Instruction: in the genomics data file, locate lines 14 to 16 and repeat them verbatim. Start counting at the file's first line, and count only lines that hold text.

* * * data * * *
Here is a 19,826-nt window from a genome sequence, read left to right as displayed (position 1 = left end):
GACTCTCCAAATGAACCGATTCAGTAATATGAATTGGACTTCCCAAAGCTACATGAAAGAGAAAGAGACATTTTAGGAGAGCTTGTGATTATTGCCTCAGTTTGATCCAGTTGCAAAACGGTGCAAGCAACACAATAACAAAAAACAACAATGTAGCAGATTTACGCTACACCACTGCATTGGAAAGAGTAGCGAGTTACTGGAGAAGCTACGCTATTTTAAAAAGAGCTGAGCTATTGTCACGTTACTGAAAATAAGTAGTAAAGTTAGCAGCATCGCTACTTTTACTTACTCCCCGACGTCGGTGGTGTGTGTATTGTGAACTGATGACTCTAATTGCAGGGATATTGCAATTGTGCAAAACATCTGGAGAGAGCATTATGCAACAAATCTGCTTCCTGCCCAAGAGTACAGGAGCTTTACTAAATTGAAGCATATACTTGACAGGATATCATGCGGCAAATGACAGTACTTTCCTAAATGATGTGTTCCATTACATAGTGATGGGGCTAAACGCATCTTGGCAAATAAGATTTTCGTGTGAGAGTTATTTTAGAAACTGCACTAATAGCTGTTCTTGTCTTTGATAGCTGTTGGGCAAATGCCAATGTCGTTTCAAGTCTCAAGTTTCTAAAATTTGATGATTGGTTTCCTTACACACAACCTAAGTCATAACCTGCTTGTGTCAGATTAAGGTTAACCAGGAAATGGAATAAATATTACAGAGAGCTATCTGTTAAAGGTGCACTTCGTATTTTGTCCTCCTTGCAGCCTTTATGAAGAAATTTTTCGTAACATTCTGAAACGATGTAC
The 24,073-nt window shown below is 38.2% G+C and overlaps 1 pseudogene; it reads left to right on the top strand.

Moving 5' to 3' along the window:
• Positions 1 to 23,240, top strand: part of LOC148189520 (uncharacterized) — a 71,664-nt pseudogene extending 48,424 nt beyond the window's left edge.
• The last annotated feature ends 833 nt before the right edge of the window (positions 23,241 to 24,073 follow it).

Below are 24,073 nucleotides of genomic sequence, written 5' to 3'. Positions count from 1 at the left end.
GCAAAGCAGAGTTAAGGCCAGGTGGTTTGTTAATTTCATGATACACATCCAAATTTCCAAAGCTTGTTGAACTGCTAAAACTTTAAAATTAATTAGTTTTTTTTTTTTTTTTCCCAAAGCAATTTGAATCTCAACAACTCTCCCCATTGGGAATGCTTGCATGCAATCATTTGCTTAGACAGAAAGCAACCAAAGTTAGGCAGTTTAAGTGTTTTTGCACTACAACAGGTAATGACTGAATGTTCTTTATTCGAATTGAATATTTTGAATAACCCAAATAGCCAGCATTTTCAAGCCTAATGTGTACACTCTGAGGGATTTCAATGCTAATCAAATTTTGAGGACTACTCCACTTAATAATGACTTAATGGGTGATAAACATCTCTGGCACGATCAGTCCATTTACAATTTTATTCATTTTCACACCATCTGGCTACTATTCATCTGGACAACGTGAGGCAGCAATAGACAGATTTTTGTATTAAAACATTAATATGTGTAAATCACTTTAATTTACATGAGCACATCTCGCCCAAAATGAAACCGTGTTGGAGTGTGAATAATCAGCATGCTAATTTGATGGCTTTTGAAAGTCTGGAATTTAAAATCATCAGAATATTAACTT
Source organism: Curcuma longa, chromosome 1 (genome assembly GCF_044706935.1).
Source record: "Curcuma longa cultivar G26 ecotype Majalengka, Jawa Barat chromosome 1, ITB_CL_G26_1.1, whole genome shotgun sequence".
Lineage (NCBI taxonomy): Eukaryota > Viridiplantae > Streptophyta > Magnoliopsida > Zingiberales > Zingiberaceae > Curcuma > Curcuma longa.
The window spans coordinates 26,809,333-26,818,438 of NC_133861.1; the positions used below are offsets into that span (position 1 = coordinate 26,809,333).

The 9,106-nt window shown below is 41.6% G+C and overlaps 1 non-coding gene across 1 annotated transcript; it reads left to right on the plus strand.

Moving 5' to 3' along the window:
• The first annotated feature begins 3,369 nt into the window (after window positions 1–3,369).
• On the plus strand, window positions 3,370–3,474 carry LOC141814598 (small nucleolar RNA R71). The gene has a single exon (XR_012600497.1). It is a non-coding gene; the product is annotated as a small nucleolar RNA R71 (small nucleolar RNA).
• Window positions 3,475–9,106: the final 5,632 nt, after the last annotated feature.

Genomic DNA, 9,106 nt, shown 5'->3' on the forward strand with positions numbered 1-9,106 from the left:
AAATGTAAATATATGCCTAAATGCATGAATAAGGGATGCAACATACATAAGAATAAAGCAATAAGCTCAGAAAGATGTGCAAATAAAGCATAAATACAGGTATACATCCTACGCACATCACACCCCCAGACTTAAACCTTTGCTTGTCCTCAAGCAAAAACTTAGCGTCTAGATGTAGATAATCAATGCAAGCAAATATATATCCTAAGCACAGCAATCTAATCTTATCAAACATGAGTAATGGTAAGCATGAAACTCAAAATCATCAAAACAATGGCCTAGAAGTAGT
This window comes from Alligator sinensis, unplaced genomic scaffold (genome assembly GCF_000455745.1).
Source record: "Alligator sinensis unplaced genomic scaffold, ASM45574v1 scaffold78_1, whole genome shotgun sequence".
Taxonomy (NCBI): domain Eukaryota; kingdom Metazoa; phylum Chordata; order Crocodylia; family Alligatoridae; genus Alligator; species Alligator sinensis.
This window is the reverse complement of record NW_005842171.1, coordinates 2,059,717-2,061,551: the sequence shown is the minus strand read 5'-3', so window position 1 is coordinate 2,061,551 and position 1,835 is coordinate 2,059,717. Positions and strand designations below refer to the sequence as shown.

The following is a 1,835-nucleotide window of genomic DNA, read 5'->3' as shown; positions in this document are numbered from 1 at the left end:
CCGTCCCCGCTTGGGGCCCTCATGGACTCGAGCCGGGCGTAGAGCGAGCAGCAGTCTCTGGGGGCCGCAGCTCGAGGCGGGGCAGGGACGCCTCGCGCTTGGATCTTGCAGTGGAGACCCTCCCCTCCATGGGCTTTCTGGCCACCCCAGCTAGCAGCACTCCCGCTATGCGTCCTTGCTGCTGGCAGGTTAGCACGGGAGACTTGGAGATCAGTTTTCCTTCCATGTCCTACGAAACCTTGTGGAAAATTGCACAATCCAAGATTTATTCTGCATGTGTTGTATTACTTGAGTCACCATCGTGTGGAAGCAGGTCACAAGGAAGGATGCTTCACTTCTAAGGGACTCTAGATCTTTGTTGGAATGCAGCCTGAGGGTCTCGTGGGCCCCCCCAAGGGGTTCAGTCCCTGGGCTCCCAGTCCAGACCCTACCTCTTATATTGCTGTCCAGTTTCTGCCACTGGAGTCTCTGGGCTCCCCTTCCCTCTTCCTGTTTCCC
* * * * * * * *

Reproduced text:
Moving 5' to 3' along the window:
• The first annotated feature begins 3,369 nt into the window (after window positions 1–3,369).
• On the plus strand, window positions 3,370–3,474 carry LOC141814598 (small nucleolar RNA R71). The gene has a single exon (XR_012600497.1). It is a non-coding gene; the product is annotated as a small nucleolar RNA R71 (small nucleolar RNA).